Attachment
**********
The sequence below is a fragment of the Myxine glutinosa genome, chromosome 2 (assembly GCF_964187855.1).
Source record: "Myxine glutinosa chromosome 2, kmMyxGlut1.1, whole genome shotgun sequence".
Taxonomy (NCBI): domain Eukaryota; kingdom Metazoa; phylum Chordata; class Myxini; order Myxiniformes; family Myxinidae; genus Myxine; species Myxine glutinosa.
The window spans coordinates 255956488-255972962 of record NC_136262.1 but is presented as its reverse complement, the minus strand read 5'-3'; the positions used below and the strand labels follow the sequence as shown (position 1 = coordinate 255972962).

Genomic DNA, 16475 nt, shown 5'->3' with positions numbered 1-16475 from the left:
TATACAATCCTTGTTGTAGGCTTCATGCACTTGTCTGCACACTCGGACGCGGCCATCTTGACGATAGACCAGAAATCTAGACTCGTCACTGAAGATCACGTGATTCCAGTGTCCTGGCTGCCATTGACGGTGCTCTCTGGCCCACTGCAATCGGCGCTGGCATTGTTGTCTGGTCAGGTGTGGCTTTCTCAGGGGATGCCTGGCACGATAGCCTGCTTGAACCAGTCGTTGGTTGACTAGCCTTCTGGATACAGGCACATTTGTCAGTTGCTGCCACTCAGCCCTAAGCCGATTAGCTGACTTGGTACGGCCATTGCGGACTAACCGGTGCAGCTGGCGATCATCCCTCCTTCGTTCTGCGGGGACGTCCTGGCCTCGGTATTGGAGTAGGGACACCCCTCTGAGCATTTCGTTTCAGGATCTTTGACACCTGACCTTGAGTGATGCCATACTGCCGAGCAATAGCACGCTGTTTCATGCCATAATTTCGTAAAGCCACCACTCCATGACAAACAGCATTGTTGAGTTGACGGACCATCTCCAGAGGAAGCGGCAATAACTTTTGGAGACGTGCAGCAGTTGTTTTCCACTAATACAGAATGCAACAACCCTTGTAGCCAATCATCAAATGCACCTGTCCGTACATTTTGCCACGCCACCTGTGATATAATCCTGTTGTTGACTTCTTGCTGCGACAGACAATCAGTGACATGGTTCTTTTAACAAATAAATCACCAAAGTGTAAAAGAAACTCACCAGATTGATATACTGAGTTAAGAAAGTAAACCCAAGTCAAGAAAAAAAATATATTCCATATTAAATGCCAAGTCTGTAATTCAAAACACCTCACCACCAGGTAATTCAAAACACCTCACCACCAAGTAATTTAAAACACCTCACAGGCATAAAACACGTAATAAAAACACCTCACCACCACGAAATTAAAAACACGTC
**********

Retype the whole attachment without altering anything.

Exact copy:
The sequence below is a fragment of the Myxine glutinosa genome, chromosome 2 (assembly GCF_964187855.1).
Source record: "Myxine glutinosa chromosome 2, kmMyxGlut1.1, whole genome shotgun sequence".
Taxonomy (NCBI): domain Eukaryota; kingdom Metazoa; phylum Chordata; class Myxini; order Myxiniformes; family Myxinidae; genus Myxine; species Myxine glutinosa.
The window spans coordinates 255956488-255972962 of record NC_136262.1 but is presented as its reverse complement, the minus strand read 5'-3'; the positions used below and the strand labels follow the sequence as shown (position 1 = coordinate 255972962).

Genomic DNA, 16475 nt, shown 5'->3' with positions numbered 1-16475 from the left:
TATACAATCCTTGTTGTAGGCTTCATGCACTTGTCTGCACACTCGGACGCGGCCATCTTGACGATAGACCAGAAATCTAGACTCGTCACTGAAGATCACGTGATTCCAGTGTCCTGGCTGCCATTGACGGTGCTCTCTGGCCCACTGCAATCGGCGCTGGCATTGTTGTCTGGTCAGGTGTGGCTTTCTCAGGGGATGCCTGGCACGATAGCCTGCTTGAACCAGTCGTTGGTTGACTAGCCTTCTGGATACAGGCACATTTGTCAGTTGCTGCCACTCAGCCCTAAGCCGATTAGCTGACTTGGTACGGCCATTGCGGACTAACCGGTGCAGCTGGCGATCATCCCTCCTTCGTTCTGCGGGGACGTCCTGGCCTCGGTATTGGAGTAGGGACACCCCTCTGAGCATTTCGTTTCAGGATCTTTGACACCTGACCTTGAGTGATGCCATACTGCCGAGCAATAGCACGCTGTTTCATGCCATAATTTCGTAAAGCCACCACTCCATGACAAACAGCATTGTTGAGTTGACGGACCATCTCCAGAGGAAGCGGCAATAACTTTTGGAGACGTGCAGCAGTTGTTTTCCACTAATACAGAATGCAACAACCCTTGTAGCCAATCATCAAATGCACCTGTCCGTACATTTTGCCACGCCACCTGTGATATAATCCTGTTGTTGACTTCTTGCTGCGACAGACAATCAGTGACATGGTTCTTTTAACAAATAAATCACCAAAGTGTAAAAGAAACTCACCAGATTGATATACTGAGTTAAGAAAGTAAACCCAAGTCAAGAAAAAAAATATATTCCATATTAAATGCCAAGTCTGTAATTCAAAACACCTCACCACCAGGTAATTCAAAACACCTCACCACCAAGTAATTTAAAACACCTCACAGGCATAAAACACGTAATAAAAACACCTCACCACCACGAAATTAAAAACACGTC